Letting Your Mind Go to the Dark Places

Worst Case Scenario

Does your brain ever go to the worst possible outcome? Mine does if I let it do its own thing…

Think about the last time you were expecting someone to show up at a certain time. Maybe they said that they would be home at 5:30, and then six o clock rolled around, no sign of the person you were waiting for. Where did your brain go? Was it all death and destruction and doom and gloom? Did you concoct a terrible universe in a short period of time?

The danger is, when your brain does this over and over again, you wind up being in a low-level anxiety state all day long, and it becomes your normal state. Not a good thing…

Why Stop it?

If you don’t start working against “catastrophizing,” it becomes a pattern of thinking, a habit of thought, and it creates an unhealthy super-highway in your brain.

You become very, very good at planning possible negative future scenarios. And the better your brain gets at doing this, the quicker it starts doing it, and you don’t even realize this is happening.

If you have been following me for a while you understand that your thoughts lead to your feelings which lead to your actions. So negative thoughts lead to negative feelings like anxiety, which lead to negative actions.

This is the very reason it is important to change the habit of catastrophizing!

Faulty Crystal Ball

When you “catastrophize,” nothing has actually happened yet. Nothing bad has occurred. It’s all in your mind. You make yourself suffer emotionally now, and you are already suffering the consequences of the decisions that you’re making in order to deal with that negative emotion when nothing at all has gone wrong.

It’s like your brain is a faulty crystal ball that only can see the negative future.

Watching Your Brain at Work

Because you have both a lower brain and a higher brain, you have the ability to watch your brain at work. You can actually question and challenge it, teach it new ways of behaving and operating.

If you notice that catastrophizing keeps on your toes and you love it, then, by all means, keep doing it!

Most people, though, aren’t coping with anxiety in a healthy way. Most of us turn to things in our external environment to numb that anxiety and then get yucky results.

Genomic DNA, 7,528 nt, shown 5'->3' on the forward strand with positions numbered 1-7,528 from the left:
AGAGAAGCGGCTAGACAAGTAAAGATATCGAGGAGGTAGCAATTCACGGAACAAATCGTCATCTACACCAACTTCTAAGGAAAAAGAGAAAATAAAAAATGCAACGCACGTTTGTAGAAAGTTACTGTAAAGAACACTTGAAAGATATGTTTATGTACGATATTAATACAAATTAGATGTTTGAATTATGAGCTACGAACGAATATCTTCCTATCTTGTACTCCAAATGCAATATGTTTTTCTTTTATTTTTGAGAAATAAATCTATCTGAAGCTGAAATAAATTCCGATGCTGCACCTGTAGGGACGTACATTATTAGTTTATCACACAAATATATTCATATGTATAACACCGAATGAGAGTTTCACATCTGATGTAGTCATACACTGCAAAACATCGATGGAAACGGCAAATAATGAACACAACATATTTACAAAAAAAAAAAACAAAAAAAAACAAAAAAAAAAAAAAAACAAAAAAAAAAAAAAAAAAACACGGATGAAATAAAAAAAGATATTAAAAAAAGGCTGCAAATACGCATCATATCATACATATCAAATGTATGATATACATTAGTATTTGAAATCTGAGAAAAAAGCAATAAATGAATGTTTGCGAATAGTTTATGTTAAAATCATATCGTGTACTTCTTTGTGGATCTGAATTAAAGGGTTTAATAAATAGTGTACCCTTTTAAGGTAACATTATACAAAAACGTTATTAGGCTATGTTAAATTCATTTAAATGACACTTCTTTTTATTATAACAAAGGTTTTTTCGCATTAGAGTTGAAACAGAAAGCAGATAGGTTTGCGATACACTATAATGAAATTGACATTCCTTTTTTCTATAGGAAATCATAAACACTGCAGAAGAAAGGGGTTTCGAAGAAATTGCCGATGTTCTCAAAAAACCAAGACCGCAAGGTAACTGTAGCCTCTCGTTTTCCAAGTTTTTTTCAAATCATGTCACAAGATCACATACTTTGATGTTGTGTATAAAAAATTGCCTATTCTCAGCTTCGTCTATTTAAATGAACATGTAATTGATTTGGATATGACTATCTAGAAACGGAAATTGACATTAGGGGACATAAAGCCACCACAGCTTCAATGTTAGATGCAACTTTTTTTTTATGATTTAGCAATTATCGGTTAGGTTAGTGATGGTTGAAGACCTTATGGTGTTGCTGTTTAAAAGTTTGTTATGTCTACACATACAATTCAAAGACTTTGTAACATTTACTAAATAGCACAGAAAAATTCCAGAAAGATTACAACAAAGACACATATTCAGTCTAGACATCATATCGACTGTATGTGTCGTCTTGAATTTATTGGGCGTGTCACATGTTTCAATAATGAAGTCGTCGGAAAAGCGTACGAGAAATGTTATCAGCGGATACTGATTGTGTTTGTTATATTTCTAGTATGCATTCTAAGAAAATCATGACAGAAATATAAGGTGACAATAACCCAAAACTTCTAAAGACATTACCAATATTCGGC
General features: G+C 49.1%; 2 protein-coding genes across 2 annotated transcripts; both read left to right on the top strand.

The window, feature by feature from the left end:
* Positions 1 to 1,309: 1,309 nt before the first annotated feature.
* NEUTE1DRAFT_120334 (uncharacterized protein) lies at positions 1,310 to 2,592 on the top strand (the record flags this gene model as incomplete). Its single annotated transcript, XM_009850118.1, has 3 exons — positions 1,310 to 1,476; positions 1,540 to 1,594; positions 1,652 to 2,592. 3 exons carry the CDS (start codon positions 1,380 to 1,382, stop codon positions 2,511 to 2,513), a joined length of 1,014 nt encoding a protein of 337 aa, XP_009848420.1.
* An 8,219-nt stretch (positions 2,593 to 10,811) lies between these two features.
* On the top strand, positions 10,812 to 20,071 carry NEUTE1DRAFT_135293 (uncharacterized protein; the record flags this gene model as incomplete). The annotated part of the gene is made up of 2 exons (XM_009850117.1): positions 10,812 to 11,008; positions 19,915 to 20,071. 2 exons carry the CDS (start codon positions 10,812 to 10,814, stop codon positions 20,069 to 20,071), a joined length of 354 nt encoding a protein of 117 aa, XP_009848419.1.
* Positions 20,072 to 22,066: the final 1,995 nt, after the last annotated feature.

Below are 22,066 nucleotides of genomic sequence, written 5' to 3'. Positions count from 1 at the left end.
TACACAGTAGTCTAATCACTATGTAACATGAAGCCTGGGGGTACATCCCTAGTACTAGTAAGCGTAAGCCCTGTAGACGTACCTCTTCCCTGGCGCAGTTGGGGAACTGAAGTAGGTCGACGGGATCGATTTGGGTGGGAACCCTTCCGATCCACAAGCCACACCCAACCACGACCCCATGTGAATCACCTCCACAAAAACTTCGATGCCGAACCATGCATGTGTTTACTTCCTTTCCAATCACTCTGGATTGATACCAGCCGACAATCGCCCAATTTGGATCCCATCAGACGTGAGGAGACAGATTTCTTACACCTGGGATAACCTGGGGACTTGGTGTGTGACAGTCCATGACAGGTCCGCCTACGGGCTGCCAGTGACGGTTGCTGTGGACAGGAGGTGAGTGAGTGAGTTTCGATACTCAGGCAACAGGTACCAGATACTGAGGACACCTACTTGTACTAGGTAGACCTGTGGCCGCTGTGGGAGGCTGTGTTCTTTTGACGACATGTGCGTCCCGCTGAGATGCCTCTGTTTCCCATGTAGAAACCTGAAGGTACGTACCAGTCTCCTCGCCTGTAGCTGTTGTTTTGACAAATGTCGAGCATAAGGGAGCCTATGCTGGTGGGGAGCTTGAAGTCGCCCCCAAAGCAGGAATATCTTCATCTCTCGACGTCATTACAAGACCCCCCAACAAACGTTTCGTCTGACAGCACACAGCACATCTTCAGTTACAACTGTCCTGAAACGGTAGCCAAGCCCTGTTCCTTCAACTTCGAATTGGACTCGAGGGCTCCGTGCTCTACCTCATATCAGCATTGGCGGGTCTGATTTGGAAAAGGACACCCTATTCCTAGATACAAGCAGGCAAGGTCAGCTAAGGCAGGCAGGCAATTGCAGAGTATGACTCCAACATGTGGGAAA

Exposure to Anxiety

Long-term exposure to stress hormones can wreak havoc on your weight, your blood pressure, your digestive system, your immune system and your sleep. So not only does your emotional environment become uncomfortable, but you also wind up creating an uncomfortable physical environment for yourself as well. Not a pretty picture.

Feeling Safe?

Yet you and I remain in anxiety at times because somehow we think that it allows us to be safe. Because somehow, we think that our anxiety makes us make a plan and prepare for the worst. But that isn’t truly keeping you safe, is it?

Safety comes first of all from God in heaven.

Next, there is safety in thinking clearly, strategizing, problem-solving.

Begin to Change

So how do you change this negative habit of always going to the dark plane?

One simple key is to let yourself go there but to do it intentionally.

Your brain wants to stop just at what it believes is the worst situation it can come up with. Don’t let it stop there. Let your brain keep going. Get really concrete. What would really happen? Is it truly a disaster? Would you figure things out?

Start asking yourself, “Ok, if this happens, then what?” and let your brain go there. So what? What happens next?

What is it that you are really fearing? Your death? Someone else’s death? Losing a job?

Everything that your brain is telling you is too terrible, too hard, too unbearable. Ask your brain what it’s really afraid of, and then start getting really concrete. Don’t just stop at what you believe is the terrible situation. What would happen? Do you have evidence that you have been able to come through on the other side of challenging situations before?

Be on the lookout for evidence that you can handle difficult things. Collect evidence. That alone can make a tremendous difference.

 

Your turn! Tell us how you have been dealing with catastrophizing, and what works for you. And if (If? really?) you know anyone who could use this blog post, don’t be shy and share it. They’ll thank you for it.

 

Please note: I reserve the right to delete comments that are offensive or off-topic.

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